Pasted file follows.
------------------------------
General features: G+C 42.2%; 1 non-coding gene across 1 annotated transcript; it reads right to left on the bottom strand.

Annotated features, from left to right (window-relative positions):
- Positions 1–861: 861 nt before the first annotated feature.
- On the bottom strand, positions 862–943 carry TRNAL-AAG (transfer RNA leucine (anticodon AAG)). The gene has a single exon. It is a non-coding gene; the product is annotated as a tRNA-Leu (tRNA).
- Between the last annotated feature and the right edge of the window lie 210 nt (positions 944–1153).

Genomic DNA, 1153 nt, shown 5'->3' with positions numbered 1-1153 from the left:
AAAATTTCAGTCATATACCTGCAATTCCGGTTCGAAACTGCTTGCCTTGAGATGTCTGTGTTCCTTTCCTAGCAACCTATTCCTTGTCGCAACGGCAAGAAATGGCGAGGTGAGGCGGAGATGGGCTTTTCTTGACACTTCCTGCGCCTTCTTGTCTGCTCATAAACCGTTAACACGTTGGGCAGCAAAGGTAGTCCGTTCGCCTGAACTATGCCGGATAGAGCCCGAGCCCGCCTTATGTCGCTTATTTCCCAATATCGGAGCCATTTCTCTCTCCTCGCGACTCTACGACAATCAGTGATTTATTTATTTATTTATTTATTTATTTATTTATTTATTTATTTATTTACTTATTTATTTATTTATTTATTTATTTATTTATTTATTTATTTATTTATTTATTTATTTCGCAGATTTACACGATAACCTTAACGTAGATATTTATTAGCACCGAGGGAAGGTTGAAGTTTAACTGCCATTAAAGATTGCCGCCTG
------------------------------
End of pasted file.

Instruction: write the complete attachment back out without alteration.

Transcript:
General features: G+C 42.2%; 1 non-coding gene across 1 annotated transcript; it reads right to left on the bottom strand.

Annotated features, from left to right (window-relative positions):
- Positions 1–861: 861 nt before the first annotated feature.
- On the bottom strand, positions 862–943 carry TRNAL-AAG (transfer RNA leucine (anticodon AAG)). The gene has a single exon. It is a non-coding gene; the product is annotated as a tRNA-Leu (tRNA).
- Between the last annotated feature and the right edge of the window lie 210 nt (positions 944–1153).

Genomic DNA, 1153 nt, shown 5'->3' with positions numbered 1-1153 from the left:
AAAATTTCAGTCATATACCTGCAATTCCGGTTCGAAACTGCTTGCCTTGAGATGTCTGTGTTCCTTTCCTAGCAACCTATTCCTTGTCGCAACGGCAAGAAATGGCGAGGTGAGGCGGAGATGGGCTTTTCTTGACACTTCCTGCGCCTTCTTGTCTGCTCATAAACCGTTAACACGTTGGGCAGCAAAGGTAGTCCGTTCGCCTGAACTATGCCGGATAGAGCCCGAGCCCGCCTTATGTCGCTTATTTCCCAATATCGGAGCCATTTCTCTCTCCTCGCGACTCTACGACAATCAGTGATTTATTTATTTATTTATTTATTTATTTATTTATTTATTTATTTATTTACTTATTTATTTATTTATTTATTTATTTATTTATTTATTTATTTATTTATTTATTTATTTCGCAGATTTACACGATAACCTTAACGTAGATATTTATTAGCACCGAGGGAAGGTTGAAGTTTAACTGCCATTAAAGATTGCCGCCTG